For under 78% Test Scorers

I recommend not to follow this guideline.

answered on[edited]
0
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Hi guys, great question! I reached out to Vinay to see what the reasoning was and here is what he had to say.

"What the SAT and ACT are sharing are single-sitting averages, which are the average scores for a given test. You wouldn’t expect this to change since they use a scaled score, which aims to achieve the same score distribution on any given test.

What I am referencing in my advice are superscores. When students take the exam multiple times, their overall superscore (combination of best individual section scores) rises. This year, a much smaller number of students have taken the exam multiple times, which means that superscores are lower. Since most selective colleges use superscores, the scores that people will actually apply with are lower than usual, hence our advice."

I'm happy to reach out to him for further clarification if needed. You can also find Vinay on Reddit under the username u/collegevine_vinay. He'll post threads occasionally and you can ask him questions in one of those or send him a DM. He does cover this topic a bit more in-depth on this post: https://www.reddit.com/r/ApplyingToCollege/comments/jir8gl/how_should_covid19_affect_your_early/

But why exactly 60 why not 30 or 120?
That, I'm not sure. I believe it's just his personal recommended range but I can ask and see what he says. I'll update my answer when I hear back.
Okay, thank you, Shaq! That helps out a lot in the reasoning behind it. Like DebaterM says it would interesting to know how he came up with 60 pts. Like everyone else here, I've watched a lot of college YouTubers who have posted their super scores in relationship to their single scores and it seems like super scores tend to be in the +20 range on average even for TOP test takers.
I didn't submit an SAT score because my ACT was higher and I didn't have a higher SAT super-score even though I sat twice for the SAT. It would be interesting to see how this all works because perhaps people who get 1150-1400 SAT score have bigger superscore differences than those that get 1500s.
I will definitely update you guys when I hear more. Can't promise it will be today but hopefully soon. As for your second point on the variance of SAT scores I'd agree with you. However, this is only based on anecdotal experience as a tutor for a couple years and nothing concrete. In my experience, people who could score 1500+ without much work were able to get high scores on a fairly consistent basis and would rarely, if ever, have big fluctuations in their score....continued in next post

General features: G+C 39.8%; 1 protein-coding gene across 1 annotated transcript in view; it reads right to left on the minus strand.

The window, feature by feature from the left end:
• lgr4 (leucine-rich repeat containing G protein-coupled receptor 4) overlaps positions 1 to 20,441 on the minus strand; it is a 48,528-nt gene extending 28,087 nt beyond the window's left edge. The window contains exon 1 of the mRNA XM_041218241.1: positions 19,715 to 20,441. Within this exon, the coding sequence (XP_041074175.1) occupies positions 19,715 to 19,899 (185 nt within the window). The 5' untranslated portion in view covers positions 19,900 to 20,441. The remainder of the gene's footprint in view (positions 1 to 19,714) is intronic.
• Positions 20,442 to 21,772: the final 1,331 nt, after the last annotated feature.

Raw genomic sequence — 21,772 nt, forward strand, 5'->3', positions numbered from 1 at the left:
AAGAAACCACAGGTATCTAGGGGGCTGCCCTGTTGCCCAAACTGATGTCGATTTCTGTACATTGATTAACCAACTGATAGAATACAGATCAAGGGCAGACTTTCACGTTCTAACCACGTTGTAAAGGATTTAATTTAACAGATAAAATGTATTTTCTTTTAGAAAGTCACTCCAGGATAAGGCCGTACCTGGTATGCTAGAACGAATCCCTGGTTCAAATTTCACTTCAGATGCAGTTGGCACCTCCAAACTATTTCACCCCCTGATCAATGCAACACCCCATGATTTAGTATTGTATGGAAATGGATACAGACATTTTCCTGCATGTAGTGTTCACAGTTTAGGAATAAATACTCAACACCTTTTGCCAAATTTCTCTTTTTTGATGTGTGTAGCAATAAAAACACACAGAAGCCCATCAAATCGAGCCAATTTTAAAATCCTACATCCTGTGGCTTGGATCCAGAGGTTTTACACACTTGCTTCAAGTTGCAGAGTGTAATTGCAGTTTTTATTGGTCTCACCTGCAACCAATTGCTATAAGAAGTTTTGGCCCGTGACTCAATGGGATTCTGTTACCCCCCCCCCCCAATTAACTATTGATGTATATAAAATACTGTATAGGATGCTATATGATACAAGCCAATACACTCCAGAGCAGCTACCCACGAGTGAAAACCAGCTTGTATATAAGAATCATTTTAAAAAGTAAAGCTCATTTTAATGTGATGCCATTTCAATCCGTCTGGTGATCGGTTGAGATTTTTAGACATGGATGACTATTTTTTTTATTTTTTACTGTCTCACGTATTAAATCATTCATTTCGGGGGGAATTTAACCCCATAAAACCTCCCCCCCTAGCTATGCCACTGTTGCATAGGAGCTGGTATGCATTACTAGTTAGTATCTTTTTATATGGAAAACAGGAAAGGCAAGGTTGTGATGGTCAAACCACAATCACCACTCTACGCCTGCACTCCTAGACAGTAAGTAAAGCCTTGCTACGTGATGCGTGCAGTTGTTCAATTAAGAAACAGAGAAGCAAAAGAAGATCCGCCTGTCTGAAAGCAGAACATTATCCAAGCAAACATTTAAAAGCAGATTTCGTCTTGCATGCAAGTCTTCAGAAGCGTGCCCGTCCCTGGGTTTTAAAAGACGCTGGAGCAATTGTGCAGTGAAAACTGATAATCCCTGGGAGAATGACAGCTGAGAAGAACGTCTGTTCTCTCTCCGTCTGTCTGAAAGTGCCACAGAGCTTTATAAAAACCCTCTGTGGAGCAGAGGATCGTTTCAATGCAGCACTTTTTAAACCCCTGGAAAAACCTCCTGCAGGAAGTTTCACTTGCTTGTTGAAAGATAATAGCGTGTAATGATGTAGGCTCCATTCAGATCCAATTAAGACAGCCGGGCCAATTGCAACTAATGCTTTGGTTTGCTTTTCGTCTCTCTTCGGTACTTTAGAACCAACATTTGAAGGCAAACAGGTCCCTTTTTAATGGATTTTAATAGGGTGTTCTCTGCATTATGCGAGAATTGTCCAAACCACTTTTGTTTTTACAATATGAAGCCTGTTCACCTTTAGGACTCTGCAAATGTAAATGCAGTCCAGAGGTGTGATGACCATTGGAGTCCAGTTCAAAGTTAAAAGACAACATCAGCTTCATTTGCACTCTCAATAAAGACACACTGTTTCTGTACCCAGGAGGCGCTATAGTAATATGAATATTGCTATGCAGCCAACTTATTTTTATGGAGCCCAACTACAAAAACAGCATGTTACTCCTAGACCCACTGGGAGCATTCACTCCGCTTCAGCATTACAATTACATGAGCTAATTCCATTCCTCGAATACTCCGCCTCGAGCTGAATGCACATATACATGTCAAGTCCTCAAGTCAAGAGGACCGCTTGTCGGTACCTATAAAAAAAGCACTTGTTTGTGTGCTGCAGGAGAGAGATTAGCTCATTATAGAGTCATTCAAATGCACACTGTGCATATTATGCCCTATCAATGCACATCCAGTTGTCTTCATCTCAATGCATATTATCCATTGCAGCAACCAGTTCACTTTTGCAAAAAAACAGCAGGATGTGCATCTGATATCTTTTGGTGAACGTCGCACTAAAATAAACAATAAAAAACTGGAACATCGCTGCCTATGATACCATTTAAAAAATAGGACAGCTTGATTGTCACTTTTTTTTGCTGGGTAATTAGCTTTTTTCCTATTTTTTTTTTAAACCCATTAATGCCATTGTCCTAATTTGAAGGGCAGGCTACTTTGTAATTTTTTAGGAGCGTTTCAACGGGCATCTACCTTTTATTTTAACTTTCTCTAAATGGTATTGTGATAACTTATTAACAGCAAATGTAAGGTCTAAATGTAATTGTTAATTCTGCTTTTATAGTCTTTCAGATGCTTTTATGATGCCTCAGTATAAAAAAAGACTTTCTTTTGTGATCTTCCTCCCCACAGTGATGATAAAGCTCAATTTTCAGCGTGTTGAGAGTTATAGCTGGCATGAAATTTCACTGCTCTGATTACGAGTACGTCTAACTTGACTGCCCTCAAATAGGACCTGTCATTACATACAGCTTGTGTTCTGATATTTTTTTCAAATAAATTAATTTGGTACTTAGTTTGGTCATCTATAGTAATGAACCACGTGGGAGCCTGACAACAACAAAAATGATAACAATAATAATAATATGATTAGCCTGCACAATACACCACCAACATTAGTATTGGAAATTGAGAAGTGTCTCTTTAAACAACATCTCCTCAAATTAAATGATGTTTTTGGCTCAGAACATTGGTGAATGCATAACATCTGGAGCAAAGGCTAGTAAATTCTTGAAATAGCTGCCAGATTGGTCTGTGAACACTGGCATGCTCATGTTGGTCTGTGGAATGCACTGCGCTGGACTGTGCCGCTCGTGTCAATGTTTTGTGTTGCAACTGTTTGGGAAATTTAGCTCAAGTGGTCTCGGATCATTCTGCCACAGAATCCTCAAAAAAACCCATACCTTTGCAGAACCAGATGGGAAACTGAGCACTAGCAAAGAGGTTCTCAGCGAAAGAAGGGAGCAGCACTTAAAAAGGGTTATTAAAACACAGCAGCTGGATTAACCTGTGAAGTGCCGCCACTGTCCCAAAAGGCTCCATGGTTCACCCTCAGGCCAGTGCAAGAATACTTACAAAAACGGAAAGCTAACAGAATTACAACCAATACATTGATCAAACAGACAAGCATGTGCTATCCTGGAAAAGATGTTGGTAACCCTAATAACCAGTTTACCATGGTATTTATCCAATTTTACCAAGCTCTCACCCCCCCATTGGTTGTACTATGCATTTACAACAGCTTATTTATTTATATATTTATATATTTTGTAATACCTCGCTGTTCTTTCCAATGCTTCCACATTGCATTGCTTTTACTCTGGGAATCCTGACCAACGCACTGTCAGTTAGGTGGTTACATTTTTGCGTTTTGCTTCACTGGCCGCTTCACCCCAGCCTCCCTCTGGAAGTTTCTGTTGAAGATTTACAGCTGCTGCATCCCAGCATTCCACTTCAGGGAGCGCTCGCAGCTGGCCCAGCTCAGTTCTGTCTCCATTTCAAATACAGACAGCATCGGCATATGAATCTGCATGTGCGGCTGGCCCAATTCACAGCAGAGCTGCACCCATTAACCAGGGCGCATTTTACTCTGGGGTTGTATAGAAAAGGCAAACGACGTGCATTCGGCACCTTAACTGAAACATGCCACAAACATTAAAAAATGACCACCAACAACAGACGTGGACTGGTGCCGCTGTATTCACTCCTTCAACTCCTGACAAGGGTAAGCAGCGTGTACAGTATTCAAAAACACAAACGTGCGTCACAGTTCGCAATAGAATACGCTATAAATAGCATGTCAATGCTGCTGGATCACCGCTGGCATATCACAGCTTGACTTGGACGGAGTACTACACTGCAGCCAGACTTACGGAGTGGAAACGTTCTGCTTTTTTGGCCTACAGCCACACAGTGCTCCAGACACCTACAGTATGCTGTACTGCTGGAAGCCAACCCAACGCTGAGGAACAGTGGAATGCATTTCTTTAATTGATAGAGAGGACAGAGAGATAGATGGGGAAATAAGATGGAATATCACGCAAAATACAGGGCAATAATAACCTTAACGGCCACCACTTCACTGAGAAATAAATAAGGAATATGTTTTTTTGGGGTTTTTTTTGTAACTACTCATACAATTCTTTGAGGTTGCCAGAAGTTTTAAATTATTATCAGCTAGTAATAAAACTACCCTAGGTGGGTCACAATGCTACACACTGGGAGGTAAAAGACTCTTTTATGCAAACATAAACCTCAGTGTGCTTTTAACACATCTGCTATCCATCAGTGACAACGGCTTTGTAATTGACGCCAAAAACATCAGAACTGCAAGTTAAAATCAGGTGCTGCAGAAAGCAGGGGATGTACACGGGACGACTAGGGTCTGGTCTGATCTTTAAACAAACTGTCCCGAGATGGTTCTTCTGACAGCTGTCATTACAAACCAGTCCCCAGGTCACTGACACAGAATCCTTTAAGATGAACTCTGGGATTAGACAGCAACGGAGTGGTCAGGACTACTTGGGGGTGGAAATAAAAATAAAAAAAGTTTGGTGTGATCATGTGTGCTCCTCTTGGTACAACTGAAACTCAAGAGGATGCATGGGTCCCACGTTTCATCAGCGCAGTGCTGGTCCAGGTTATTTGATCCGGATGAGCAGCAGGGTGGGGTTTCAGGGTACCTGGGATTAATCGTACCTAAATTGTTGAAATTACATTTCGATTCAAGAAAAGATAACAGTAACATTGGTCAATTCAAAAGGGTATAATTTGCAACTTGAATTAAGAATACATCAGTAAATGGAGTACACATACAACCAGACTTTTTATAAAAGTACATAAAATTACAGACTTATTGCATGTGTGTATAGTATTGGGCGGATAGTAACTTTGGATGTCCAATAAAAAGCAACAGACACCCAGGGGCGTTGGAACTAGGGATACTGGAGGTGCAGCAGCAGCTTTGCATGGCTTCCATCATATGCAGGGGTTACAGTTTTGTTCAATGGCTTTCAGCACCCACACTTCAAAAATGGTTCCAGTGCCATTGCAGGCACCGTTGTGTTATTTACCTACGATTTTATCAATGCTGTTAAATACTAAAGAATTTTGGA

Thanks!
[edited]
Meanwhile, people in that 1150-1400 range were much more likely to have variations in their scores (it happened less the higher the score usually). Typically this was because there were concepts or areas where they were still learning or hadn't quite mastered for certain sections and if a test included one of those concepts more-so than other tests they took it would affect their scores. Meanwhile that rarely happened with 1500+ scorers. This was just my experience so your mileage may vary.
answered on
0
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https://m.youtube.com/watch?v=6BOHRRwSiDs&list=PLmu_1UesCMwwcJg7LU5Nt2fD0Mpbfwdpg&index=25&t=106s

Vinay (Collegevine Co founder) made this video. Hope this explains it. :-)

Hope this helps and please comment if you need clarification as I’d be happy to help clarify!

I read Vinay's post prior to posting this question and watched the video as well. He doesn't explain at all how he came up with the "haircut" levels of 60pts and 3pts except to say they were based on COVID-19 driven test-optional policies at 400+ schools. There is no statistical data to back this up either from CollegeBoard or ACT.org who run the tests. That is why I'm asking a CV person to weigh in and put up 20 Karma already.
[edited]
I think it has to do with more people applying test optional so they will accept lower scores (despite scores not changing that much as you said) though admittedly I have no clue about why 60. My best guess is he used 25 per subject and rounded up. Though it also may be an estimate for what the cutoff for admissions is as in School X mid 50% is 1360-1440 and he believes that School X wouldn’t admit anyone with 1290 or less. Though that’s IMO. Hope this helps.